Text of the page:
Macroeconomics Q4
========================================================
author: Kenji Sato
date: 2016-12-21
autosize: true
Recap
========================================================
The master equation:
$$
\dot k = s f(k) - (\delta + g + n) k
$$
Important variables in the steady state $k^*$:
$$
\frac{K}{L} = A k^*
$$
$$
\frac{Y}{L} = Af(k^*)
$$
both grow at the rate of $g$.
Balanced Growth
====================
Let $k = k^*$.
The common growth rate for
$$K/L,\quad Y/L,\quad C/L$$
is
$$g = \dot A / A.$$
The common growth rate for
$$K,\quad Y,\quad C$$
is $$g + n = \dot A/A + \dot L/L.$$
The situation in which important variables share growth rate is
called **balanced growth**.
When $k=k^*$, the economy is on the **balanced growth path**.
Comparative Statics/Dynamics
==============================
Comparative Statics/Dynamics is a common excercise of macroeconomics.
It is important to understand what happens after a (small) parameter change.
**What happens after an increase of the saving rate?**
- $s$ is an important policy variable for the government.
- government's consumption-investment decision,
- decision of tax/debt finance, or
- changing tax treatments of saving and investment
may have impact on $s$.
Preparation
==============
class: small-code
```{r}
library(ggplot2)
library(ggthemes)
s0 = 0.3
s1 = 0.4
alpha = 0.3
delta = 0.05
g = 0.02
n = 0.01
f = function(k) {
return(k^alpha)
}
k = seq(0.0, 25.0, by=0.01)
df = data.frame(k=k, f=f(k), s0f=s0*f(k), s1f=s1*f(k))
head(df)
```
Comparative Statics/Dynamics
==============================
class: small-code
```{r}
fig = ggplot(df) +
geom_line(aes(x=k, y=f)) + # Production Function
geom_line(aes(x=k, y=s0f), color='blue', size=1.5) + # For s0
geom_line(aes(x=k, y=s1f), color='red', size=1.5) + # For s1
geom_line(aes(x=k, y=(delta+g+n)*k)) # Break-Even
```
```{r, fig.width=9, fig.asp=0.75, fig.align='center', echo=FALSE}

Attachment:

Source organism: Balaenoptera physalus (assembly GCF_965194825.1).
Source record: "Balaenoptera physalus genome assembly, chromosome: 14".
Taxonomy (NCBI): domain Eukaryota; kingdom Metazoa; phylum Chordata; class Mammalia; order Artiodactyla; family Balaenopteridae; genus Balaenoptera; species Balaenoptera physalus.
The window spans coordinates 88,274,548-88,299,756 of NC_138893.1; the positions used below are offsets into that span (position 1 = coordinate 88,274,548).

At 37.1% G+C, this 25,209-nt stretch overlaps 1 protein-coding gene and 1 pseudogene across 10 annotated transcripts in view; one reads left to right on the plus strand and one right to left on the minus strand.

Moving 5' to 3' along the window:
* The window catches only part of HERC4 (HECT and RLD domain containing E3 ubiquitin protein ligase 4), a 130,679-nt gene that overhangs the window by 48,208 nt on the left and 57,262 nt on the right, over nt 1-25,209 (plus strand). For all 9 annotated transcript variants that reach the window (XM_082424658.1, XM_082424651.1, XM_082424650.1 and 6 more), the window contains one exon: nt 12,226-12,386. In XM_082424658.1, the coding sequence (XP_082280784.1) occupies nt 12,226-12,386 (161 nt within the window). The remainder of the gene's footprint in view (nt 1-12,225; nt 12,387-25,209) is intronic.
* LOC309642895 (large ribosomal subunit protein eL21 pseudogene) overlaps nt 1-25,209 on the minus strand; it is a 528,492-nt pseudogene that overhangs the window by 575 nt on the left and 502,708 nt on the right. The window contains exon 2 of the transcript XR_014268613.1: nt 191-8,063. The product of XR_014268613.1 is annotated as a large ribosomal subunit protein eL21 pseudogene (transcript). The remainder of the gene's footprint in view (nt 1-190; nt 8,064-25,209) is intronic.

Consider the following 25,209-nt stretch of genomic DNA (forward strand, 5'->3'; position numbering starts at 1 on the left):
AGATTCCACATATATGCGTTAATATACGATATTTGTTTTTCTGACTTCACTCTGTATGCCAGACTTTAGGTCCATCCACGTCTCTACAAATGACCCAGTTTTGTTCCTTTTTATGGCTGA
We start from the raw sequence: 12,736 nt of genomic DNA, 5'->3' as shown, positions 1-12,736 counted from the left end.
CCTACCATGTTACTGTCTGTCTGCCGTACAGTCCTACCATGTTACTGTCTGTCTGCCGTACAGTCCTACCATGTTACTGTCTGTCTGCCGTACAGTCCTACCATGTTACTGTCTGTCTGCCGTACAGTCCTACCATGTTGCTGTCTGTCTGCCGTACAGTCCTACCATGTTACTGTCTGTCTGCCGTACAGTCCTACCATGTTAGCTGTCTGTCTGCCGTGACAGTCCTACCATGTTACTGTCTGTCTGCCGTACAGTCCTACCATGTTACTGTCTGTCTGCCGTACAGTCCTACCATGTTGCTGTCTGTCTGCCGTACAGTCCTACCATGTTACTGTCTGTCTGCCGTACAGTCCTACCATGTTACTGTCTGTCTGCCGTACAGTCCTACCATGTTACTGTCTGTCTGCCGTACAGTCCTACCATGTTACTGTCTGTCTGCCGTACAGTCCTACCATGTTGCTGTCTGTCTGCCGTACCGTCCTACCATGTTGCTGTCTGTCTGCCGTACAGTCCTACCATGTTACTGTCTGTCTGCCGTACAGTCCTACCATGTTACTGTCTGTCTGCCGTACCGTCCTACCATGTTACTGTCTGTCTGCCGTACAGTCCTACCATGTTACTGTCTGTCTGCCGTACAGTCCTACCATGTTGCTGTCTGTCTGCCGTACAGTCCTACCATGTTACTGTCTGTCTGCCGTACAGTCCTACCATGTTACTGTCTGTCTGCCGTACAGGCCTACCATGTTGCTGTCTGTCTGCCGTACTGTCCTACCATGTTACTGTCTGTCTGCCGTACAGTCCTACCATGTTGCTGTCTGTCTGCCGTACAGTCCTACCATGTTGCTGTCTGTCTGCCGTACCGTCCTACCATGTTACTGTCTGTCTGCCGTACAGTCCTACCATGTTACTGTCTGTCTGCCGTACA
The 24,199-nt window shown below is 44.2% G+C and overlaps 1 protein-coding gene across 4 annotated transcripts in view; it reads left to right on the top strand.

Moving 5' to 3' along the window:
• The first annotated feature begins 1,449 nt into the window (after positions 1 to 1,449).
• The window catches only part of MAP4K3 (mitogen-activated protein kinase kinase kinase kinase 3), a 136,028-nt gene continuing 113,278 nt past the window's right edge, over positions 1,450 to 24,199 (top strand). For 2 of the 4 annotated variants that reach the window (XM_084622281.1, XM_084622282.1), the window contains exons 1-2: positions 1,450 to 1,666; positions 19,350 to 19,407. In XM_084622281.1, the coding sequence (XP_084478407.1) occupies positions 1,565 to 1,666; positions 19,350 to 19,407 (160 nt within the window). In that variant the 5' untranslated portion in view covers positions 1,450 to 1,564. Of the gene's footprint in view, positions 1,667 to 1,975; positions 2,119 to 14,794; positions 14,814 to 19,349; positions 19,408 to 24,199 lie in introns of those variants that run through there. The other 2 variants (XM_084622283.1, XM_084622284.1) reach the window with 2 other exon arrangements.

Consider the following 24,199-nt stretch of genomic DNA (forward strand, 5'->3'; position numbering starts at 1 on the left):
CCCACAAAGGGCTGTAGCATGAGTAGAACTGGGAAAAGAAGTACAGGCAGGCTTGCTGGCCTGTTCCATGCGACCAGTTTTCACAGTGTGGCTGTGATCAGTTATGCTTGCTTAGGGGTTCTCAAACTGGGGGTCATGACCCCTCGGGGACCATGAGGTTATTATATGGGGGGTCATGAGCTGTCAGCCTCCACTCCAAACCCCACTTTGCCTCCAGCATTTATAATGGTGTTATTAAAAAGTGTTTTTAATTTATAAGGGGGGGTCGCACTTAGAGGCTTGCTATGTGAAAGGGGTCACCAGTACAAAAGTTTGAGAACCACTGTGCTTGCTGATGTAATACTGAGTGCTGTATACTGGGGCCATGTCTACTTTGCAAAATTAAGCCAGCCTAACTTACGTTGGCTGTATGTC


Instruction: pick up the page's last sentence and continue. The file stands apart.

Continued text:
fig +
annotate("text", x=20, y=s0*f(20)*0.85, label="s0=0.3", size=13, color="blue") +
annotate("text", x=20, y=s1*f(20)*1.15, label="s1=0.4", size=13, color="red") +
theme_gdocs()
```
Comparative Statics
=======================================
- $k^*$ is larger when $s$ gets larger.
- **Policy that increases the saving rate increases GDP per capita**:
$$
\frac{Y}{L} = A f(k^*)
$$
- There is a **level effect**
- What about growth rate?
- In the long run, there is no change: fixed at $g$.There is **no growth effect**.
- In the shorter run, there is some change.
Comparative Dynamics
================================
- Suppose that the economy is on the balanced growth path.
- i.e., $k = k^*$
- At time $t_0$, the economy experiences a sudden increase in $s$ (from s0 to s1).
- $k$ gradually moves toward the new $k^*$ **because the new saving level is greater than the break-even level of investment**.
- Investment per capita immediately **jumps** up to a point on the new (red) saving curve. (**jump variable**)
- Consumption per capita immediately falls because of the rise of investment. (**jump variable**)
Simulation for k
================================
class: small-code
```{r}
k0 = (s0 / (g + n + delta))^(1 / (1 - alpha)) # steady state
t0 = 10 # Change of policy
solow_update = function(t, k){
if (t < t0){
return(k + dt * (s0 * f(k) - (delta + g + n) * k))
} else {
return(k + dt * (s1 * f(k) - (delta + g + n) * k))
}
}
dt = 0.01 # controls precision of approximation
t_max = 100 # simulation for t_max years
t = seq(from=0, to=t_max, by=dt)
simulation = as.data.frame(t)
simulation[1, "k"] = k0
for (i in 2:nrow(simulation)){
simulation[i, "k"] = solow_update(simulation[i-1, "t"],
simulation[i-1, "k"])
}
```
Simulation for k
================================
class: small-code
```{r, fig.width=7, fig.asp=0.75, fig.align='center'}
ggplot(simulation, aes(x=t, y=k)) + geom_line() + theme_gdocs()
```
At $t = t_0$, $k$ starts to increase and
it stops increasing when it attains the new steady state value.
Simulation for K/L (log scale for y-axis)
===========================================
class: small-code
Let $A(0) = 1$. Plot using a logarithmic scale for y-Axis.
```{r, fig.width=8, fig.asp=0.75, fig.align='center'}
simulation$KL = simulation$k * exp(g*simulation$t)
ggplot(simulation, aes(x=t, y=KL)) + geom_line() + scale_y_log10() + theme_gdocs()
```
Simulation for C/L (log scale for y-axis)
============================================
class: small-code
Exercise: Reproduce the following graph.
```{r, fig.width=9, fig.asp=0.75, fig.align='center', echo=FALSE}